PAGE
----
My professional trajectory was guided by seeking out what I enjoy doing, by being in the right place at the right time, and by being open-minded and curious. I am so lucky to have worked on a variety of things in my practice. Now, as an Administrative Law Judge, I hear different types of cases and have the honor of learning about the lives of the parties who come before me. The part of my practice that I find most interesting are the human stories. To me, the law is as exciting as life is exciting.

What lights you up?

Nature. I’m such a sucker for beautiful skies, fluffy clouds, and crashing waves. Being outside is grounding to me and helps me practice staying in the moment without judgment. There’s so much pressure on each of us, some societal and some self-imposed, and I find it restorative to just be.

What obstacles did you run into as you were coming up in school and in work? 

Tangibly, a significant obstacle to me was poverty. I worked full time while I pursued my bachelor’s degree. In law school, while I didn’t work, I had limited loan funds. After getting my (law) license, I didn’t find full time paid employment for almost two years.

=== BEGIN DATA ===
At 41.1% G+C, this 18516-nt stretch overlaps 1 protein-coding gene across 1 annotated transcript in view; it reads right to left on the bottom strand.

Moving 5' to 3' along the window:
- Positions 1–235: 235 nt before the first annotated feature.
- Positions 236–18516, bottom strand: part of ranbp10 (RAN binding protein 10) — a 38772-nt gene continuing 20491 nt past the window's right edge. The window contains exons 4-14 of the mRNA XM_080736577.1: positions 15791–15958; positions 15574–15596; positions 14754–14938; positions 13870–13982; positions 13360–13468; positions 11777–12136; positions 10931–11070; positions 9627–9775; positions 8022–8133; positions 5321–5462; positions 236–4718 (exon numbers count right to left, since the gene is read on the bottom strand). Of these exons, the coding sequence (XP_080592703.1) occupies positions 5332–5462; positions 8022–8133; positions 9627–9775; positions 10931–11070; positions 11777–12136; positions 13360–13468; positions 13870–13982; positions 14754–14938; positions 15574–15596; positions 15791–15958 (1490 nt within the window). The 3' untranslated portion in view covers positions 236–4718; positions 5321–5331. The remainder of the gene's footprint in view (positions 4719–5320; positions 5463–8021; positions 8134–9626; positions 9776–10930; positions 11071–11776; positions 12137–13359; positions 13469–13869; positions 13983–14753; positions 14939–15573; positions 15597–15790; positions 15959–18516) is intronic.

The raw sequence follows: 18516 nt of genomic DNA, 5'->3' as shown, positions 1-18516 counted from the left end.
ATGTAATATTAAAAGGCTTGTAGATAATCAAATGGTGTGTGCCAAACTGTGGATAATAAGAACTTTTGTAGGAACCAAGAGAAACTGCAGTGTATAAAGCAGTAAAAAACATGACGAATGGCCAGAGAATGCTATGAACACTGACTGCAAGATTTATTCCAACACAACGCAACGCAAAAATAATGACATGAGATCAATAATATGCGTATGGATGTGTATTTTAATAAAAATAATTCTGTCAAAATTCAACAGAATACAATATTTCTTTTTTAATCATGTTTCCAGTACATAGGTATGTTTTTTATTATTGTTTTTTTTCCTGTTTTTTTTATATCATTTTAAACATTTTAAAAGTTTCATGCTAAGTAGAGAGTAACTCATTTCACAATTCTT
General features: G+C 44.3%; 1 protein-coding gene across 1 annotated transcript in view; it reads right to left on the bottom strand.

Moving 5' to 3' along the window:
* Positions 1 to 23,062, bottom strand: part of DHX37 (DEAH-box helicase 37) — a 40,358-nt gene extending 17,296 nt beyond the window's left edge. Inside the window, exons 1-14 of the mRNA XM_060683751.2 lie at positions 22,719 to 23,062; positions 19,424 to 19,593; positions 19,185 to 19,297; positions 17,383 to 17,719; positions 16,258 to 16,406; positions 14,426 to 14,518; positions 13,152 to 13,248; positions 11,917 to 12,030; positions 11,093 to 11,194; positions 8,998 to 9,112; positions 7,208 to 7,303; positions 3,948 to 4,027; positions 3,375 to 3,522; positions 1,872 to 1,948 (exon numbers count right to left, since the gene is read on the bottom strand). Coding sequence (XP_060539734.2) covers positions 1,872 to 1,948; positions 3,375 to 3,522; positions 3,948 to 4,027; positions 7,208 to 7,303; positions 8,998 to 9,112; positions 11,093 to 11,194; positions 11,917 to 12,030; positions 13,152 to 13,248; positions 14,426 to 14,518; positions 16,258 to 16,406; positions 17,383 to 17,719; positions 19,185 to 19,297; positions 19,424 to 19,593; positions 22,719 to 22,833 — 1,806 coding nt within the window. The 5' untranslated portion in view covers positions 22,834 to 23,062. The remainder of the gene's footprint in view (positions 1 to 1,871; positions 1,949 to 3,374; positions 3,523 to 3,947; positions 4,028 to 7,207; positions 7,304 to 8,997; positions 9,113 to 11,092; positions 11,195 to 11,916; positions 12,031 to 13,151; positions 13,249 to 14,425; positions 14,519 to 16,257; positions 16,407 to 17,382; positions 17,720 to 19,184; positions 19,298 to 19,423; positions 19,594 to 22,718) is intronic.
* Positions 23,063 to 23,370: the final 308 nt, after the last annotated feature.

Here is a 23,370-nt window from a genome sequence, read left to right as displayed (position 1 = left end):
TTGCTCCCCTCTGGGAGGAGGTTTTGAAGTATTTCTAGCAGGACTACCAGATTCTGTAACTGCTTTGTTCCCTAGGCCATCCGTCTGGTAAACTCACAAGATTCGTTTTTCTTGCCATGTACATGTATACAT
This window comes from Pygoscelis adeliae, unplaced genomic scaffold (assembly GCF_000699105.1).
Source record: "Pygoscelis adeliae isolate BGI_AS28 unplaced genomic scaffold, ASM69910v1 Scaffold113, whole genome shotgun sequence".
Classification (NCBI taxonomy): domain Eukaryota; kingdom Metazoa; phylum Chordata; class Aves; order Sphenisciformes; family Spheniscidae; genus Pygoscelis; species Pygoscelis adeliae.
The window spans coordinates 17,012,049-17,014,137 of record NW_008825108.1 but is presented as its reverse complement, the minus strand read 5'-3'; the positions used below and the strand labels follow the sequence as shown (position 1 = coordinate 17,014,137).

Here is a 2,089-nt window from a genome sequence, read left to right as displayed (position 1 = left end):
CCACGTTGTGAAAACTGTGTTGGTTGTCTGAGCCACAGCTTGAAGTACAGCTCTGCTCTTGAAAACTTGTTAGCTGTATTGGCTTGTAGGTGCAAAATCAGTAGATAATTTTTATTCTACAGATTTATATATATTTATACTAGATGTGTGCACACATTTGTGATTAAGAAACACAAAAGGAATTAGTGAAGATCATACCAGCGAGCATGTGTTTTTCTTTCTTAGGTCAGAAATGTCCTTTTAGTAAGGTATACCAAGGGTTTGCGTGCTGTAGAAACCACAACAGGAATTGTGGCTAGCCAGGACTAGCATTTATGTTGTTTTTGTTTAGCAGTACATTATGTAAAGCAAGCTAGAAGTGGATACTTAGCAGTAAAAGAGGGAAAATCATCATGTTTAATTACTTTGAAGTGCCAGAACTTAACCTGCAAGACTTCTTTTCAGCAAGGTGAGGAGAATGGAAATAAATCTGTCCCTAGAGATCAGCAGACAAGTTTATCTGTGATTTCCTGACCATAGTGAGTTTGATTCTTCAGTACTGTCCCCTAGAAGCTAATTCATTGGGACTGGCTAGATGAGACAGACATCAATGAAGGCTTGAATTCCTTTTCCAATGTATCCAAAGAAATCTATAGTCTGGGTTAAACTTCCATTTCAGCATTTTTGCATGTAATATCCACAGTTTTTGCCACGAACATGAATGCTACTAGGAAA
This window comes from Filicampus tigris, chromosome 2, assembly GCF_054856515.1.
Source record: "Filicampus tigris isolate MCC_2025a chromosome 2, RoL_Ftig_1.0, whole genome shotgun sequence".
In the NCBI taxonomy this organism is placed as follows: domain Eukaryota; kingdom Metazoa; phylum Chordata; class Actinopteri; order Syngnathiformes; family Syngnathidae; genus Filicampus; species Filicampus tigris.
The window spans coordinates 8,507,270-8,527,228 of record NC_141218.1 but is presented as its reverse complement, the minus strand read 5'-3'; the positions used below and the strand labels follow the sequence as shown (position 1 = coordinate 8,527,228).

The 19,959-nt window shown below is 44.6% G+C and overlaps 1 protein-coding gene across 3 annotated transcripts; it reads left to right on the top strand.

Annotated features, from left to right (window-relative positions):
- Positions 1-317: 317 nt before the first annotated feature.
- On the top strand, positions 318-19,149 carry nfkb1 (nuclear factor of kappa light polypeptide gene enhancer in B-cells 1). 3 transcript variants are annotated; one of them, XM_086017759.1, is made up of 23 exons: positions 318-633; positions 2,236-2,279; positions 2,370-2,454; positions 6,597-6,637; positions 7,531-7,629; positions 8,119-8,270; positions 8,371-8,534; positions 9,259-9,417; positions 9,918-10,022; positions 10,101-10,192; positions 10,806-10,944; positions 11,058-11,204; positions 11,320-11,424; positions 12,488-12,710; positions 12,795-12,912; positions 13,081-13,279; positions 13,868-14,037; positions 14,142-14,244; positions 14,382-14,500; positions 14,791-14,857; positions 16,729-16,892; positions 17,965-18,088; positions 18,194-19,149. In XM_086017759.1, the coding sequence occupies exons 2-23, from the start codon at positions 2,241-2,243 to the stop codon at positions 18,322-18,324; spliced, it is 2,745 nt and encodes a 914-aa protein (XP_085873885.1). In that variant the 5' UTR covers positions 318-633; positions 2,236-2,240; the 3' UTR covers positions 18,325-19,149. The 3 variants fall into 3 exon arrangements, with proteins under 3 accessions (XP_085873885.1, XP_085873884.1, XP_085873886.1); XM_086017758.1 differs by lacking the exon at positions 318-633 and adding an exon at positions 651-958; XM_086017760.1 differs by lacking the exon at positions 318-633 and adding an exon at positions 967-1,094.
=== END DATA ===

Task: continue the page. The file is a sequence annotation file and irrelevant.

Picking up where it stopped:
I still remember vividly that one year, I had to renew my driver license, which left only 37 cents in my bank account.

Less measurable, another obstacle was and is intersectional oppression. I’m still young (for now), and I’m a woman of color. I have to consider things such as my tone, my oral delivery, my outfit, my makeup, whether to smile, whether to be friendly, whether to defer or stand my ground, and so many other things.

There is some unfairness in the cards that each of us are dealt. The game itself feels rigged. However, I don’t think we serve ourselves by standing still and refusing to play our cards. I’ve had to learn the ways to use the cards I’ve been dealt more effectively.